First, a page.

Dear Dr. Head, Just a few quick replies: PH: ... It is insufficient in this connection since it is about Codex Sinaiticus! Ach; sleepy me. Still, takingMessage 1 of 18 , May 1, 2005View SourceDear Dr. Head,
Just a few quick replies:
PH: ... "It is insufficient in this connection since it is about
Ach; sleepy me. Still, taking what Skeat has written (especially
about the likelihood that one of the scribes of B is probably the
supervisor of Aleph, and his observations in his 1999 essay -- even
if the main idea isn't right) and what others have written (not to
mention WW's detailed website with the ending-columns of each NT book
on display), it looks like the question about the propensity of B's
scribes can be answered: setting aside the end of Mark, did the
scribes of B intentionally leave a blank column anywhere else? No,
except for those two "seams" in the OT. To me this demonstrates a
strong tendency not to arbitrarily leave blank columns, which in turn
indicates that the blank column at the end of Mark is a deliberate
and provoked feature.
PH: "The balancing statement is a judgement about probabilities and
to use 'older' here is unclear" ...
I rephrase: The common statement that "the two earliest Greek
manuscripts lack 16:9-20" should be balanced by the statement that
the copyist of the earliest manuscript of Mark 16 probably had
encountered the LE in some copy of Mark that was older than
PH: ... "One problem with this would be why he never returned to
fill the blank space [Perhaps like Mark before him he died before he
could get round to it]."
Or perhaps he was making the MS for someone else, and figured that
the eventual owner would have the means and the desire to complete
Yours in Christ,
Jim Snapp II
Minister, Curtisville Christian Church
Marginally relevant: There is a novel by Paul L. Maier called A Skeleton in God s Closet where a sentence is discovered at the end of Vaticanus Mark 16 usingMessage 1 of 18 , May 1, 2005View SourceMarginally relevant:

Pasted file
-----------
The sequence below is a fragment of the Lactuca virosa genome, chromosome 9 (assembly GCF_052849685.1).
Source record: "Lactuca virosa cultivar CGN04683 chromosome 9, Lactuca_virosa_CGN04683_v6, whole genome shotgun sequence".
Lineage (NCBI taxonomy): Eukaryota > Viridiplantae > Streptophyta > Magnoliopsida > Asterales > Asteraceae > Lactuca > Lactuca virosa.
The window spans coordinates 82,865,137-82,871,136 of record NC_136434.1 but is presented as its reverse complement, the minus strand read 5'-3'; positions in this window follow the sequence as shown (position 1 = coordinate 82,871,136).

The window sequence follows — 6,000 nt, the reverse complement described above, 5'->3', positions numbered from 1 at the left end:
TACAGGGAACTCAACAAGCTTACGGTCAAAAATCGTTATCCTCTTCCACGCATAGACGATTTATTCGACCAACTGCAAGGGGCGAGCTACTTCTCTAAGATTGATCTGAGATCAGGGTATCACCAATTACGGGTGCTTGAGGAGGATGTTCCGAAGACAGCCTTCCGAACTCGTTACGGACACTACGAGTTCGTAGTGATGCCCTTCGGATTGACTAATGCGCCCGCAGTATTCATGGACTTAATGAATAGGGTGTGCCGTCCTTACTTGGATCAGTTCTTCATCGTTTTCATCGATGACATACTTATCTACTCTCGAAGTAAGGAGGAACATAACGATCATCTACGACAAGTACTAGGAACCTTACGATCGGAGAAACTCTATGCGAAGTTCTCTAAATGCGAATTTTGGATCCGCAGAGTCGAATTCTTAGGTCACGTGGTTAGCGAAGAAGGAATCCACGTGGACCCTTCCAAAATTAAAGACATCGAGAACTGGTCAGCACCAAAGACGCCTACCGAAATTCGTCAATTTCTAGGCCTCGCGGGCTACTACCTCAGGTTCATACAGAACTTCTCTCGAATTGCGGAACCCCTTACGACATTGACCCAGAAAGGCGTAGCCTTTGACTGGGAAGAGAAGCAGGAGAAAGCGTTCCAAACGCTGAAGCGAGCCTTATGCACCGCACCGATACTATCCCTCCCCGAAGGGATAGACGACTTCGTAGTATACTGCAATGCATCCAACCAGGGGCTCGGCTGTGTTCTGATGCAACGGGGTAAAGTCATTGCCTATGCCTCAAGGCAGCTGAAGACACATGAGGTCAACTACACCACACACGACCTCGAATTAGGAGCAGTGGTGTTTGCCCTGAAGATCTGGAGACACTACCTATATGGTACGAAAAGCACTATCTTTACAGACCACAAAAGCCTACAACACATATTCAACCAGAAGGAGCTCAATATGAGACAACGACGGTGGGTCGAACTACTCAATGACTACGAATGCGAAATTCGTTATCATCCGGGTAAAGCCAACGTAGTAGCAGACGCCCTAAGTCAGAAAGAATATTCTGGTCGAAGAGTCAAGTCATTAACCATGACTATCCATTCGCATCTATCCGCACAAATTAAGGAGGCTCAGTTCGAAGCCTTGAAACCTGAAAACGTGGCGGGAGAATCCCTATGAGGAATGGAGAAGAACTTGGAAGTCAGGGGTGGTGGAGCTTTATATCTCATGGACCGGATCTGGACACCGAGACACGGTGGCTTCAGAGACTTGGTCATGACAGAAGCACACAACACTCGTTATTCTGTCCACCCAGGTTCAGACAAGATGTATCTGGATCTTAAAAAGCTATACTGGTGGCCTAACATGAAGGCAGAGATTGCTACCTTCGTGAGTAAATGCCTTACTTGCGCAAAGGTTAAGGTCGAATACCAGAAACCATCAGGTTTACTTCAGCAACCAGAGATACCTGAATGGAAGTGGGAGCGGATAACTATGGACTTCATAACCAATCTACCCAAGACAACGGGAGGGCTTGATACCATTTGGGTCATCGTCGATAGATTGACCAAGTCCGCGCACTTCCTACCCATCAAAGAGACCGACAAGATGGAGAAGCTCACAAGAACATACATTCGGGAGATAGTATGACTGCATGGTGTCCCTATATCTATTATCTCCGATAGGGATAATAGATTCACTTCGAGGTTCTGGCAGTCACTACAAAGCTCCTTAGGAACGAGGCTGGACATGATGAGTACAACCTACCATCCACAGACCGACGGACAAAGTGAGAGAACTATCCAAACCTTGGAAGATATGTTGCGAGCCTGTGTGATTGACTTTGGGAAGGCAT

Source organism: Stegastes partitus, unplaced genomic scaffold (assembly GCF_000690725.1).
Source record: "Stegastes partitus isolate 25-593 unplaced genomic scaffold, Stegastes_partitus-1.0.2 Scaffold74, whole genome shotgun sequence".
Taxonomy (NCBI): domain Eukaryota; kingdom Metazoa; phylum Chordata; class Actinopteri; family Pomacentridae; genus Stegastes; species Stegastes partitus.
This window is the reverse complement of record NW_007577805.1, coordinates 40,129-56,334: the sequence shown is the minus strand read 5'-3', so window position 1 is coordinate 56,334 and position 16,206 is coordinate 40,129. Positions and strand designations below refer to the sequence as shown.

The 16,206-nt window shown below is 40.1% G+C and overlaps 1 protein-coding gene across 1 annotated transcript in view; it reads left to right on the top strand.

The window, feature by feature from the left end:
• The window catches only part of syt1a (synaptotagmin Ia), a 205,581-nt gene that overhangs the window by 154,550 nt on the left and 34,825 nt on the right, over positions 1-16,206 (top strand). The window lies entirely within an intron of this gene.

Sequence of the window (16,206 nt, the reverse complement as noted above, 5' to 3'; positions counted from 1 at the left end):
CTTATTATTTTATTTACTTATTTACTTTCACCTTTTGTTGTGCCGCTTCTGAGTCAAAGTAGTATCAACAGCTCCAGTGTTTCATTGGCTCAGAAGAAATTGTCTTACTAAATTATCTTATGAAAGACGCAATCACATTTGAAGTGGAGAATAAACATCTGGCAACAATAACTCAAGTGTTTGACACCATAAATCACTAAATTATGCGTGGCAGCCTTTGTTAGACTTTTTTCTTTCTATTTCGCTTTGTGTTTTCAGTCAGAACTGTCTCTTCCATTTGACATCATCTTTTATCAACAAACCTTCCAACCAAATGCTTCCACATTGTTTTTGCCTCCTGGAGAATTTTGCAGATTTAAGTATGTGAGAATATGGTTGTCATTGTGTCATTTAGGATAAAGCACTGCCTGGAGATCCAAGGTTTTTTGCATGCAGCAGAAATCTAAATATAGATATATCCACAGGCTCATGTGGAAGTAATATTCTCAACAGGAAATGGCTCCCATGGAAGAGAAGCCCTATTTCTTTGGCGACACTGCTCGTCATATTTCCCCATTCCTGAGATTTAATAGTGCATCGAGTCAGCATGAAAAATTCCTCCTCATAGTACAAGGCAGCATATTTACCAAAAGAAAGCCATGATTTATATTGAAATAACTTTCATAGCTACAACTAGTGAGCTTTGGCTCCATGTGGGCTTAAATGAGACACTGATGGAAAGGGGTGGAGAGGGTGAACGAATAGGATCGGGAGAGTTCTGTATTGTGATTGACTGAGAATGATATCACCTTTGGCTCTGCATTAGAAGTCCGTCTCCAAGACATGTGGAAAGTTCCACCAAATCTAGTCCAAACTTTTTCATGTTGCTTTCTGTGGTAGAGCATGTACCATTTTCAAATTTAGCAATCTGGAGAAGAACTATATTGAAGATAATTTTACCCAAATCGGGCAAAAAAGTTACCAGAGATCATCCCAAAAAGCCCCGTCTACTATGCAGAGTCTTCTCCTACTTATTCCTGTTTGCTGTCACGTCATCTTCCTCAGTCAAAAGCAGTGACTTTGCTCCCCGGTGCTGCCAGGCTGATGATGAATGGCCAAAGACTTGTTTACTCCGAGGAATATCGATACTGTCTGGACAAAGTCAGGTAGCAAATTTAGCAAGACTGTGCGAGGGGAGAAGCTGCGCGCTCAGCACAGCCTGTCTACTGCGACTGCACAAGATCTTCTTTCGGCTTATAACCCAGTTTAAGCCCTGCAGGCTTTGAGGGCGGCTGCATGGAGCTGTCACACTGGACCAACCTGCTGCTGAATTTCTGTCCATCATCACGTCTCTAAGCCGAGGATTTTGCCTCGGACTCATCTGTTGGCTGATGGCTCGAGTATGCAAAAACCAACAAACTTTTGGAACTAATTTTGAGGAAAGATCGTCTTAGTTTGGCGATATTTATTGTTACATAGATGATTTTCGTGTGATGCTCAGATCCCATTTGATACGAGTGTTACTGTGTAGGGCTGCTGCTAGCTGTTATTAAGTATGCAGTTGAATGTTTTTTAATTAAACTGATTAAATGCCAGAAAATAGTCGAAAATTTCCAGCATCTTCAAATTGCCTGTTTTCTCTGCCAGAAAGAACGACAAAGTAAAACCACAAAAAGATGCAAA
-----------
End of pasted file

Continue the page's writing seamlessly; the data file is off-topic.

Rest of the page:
There is a novel by Paul L. Maier called
"A Skeleton in God's Closet"
where a sentence is discovered at the end of Vaticanus Mark 16 using UV light. This then, of course, is shaking the foundation of the (catholic) church. Worth reading, good book. The sentence BTW is:
O DE TO SWMA IHSOU ANELHMFQH.
PS: That this is not simple fiction can be seen from the fact that the name of the pope in this novel is Benedict XVI ! The book is from 1994.
Wieland Willker, Bremen, Germany
... I don t see any evidence at all that Jn 20:31 is an ending. v28 discusses Thomas requirement that to see a miracle is to believe. v29 is Jesus responseMessage 1 of 18 , May 11, 2005View Sourcevoxverax wrote:
> This other text was JohnI don't see any evidence at all that Jn 20:31 is an ending. v28
> 21, which may have circulated as "floating" text before being re-
> worked and incorporated into (or onto) the Gospel of John. (That
> would explain, at least, the resumption of the narrative after the
> ending-like end of John 20.)
discusses Thomas' requirement that to see a miracle is to believe. v29
is Jesus' response that to believe _without_ seeing a miracle is to be
blessed. v30 continues the miracle theme by saying there are a lot more
miracles not mentioned. v31 says that the book is written to tell of
these miracles so that you may believe. Thus everything from 29-31 is a
necessary exposition of the "doubting Thomas" incident. The fact that no
manuscripts, church fathers, or any other evidence omits Ch 21, means
that this is gratuitous speculation to say that ch 31 is a later addition.